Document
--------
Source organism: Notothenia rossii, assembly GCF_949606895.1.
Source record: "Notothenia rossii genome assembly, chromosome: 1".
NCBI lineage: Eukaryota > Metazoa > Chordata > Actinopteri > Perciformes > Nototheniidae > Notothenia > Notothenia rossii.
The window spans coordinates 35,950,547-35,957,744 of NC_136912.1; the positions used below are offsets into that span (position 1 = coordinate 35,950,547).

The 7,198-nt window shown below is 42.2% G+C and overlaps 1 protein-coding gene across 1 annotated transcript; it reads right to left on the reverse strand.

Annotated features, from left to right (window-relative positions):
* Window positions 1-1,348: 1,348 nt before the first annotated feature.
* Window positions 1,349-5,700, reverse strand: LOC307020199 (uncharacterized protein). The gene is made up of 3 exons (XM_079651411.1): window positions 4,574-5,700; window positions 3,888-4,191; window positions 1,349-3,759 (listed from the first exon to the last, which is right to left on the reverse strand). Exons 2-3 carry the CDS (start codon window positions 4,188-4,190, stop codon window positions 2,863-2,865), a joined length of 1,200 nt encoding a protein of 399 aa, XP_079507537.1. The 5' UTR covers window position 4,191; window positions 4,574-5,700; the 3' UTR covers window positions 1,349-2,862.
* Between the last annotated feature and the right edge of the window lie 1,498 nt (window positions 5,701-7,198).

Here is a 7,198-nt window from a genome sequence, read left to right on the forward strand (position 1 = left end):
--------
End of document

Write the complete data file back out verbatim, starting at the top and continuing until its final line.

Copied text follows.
Source organism: Notothenia rossii, assembly GCF_949606895.1.
Source record: "Notothenia rossii genome assembly, chromosome: 1".
NCBI lineage: Eukaryota > Metazoa > Chordata > Actinopteri > Perciformes > Nototheniidae > Notothenia > Notothenia rossii.
The window spans coordinates 35,950,547-35,957,744 of NC_136912.1; the positions used below are offsets into that span (position 1 = coordinate 35,950,547).

The 7,198-nt window shown below is 42.2% G+C and overlaps 1 protein-coding gene across 1 annotated transcript; it reads right to left on the reverse strand.

Annotated features, from left to right (window-relative positions):
* Window positions 1-1,348: 1,348 nt before the first annotated feature.
* Window positions 1,349-5,700, reverse strand: LOC307020199 (uncharacterized protein). The gene is made up of 3 exons (XM_079651411.1): window positions 4,574-5,700; window positions 3,888-4,191; window positions 1,349-3,759 (listed from the first exon to the last, which is right to left on the reverse strand). Exons 2-3 carry the CDS (start codon window positions 4,188-4,190, stop codon window positions 2,863-2,865), a joined length of 1,200 nt encoding a protein of 399 aa, XP_079507537.1. The 5' UTR covers window position 4,191; window positions 4,574-5,700; the 3' UTR covers window positions 1,349-2,862.
* Between the last annotated feature and the right edge of the window lie 1,498 nt (window positions 5,701-7,198).

Here is a 7,198-nt window from a genome sequence, read left to right on the forward strand (position 1 = left end):